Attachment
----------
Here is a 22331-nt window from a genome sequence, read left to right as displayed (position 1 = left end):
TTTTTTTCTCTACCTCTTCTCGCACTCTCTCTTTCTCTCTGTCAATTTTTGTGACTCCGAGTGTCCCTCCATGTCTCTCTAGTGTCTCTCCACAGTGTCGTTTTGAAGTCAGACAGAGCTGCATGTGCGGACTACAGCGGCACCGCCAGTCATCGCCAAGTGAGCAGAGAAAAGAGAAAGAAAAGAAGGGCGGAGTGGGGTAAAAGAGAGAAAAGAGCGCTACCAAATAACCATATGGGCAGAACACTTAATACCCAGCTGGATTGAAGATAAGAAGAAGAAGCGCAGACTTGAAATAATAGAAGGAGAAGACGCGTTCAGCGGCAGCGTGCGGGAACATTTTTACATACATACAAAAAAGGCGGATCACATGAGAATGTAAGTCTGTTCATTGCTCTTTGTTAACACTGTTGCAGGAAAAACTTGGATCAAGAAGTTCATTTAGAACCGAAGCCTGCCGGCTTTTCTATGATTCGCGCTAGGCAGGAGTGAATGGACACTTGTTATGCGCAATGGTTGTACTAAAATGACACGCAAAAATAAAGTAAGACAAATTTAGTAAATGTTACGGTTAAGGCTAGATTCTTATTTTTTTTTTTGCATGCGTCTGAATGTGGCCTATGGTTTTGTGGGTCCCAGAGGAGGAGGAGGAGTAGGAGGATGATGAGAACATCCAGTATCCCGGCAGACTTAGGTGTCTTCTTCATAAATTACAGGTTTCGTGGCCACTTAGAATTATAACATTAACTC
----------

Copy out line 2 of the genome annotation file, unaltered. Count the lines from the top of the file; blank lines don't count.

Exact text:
TTTTTTTCTCTACCTCTTCTCGCACTCTCTCTTTCTCTCTGTCAATTTTTGTGACTCCGAGTGTCCCTCCATGTCTCTCTAGTGTCTCTCCACAGTGTCGTTTTGAAGTCAGACAGAGCTGCATGTGCGGACTACAGCGGCACCGCCAGTCATCGCCAAGTGAGCAGAGAAAAGAGAAAGAAAAGAAGGGCGGAGTGGGGTAAAAGAGAGAAAAGAGCGCTACCAAATAACCATATGGGCAGAACACTTAATACCCAGCTGGATTGAAGATAAGAAGAAGAAGCGCAGACTTGAAATAATAGAAGGAGAAGACGCGTTCAGCGGCAGCGTGCGGGAACATTTTTACATACATACAAAAAAGGCGGATCACATGAGAATGTAAGTCTGTTCATTGCTCTTTGTTAACACTGTTGCAGGAAAAACTTGGATCAAGAAGTTCATTTAGAACCGAAGCCTGCCGGCTTTTCTATGATTCGCGCTAGGCAGGAGTGAATGGACACTTGTTATGCGCAATGGTTGTACTAAAATGACACGCAAAAATAAAGTAAGACAAATTTAGTAAATGTTACGGTTAAGGCTAGATTCTTATTTTTTTTTTTGCATGCGTCTGAATGTGGCCTATGGTTTTGTGGGTCCCAGAGGAGGAGGAGGAGTAGGAGGATGATGAGAACATCCAGTATCCCGGCAGACTTAGGTGTCTTCTTCATAAATTACAGGTTTCGTGGCCACTTAGAATTATAACATTAACTC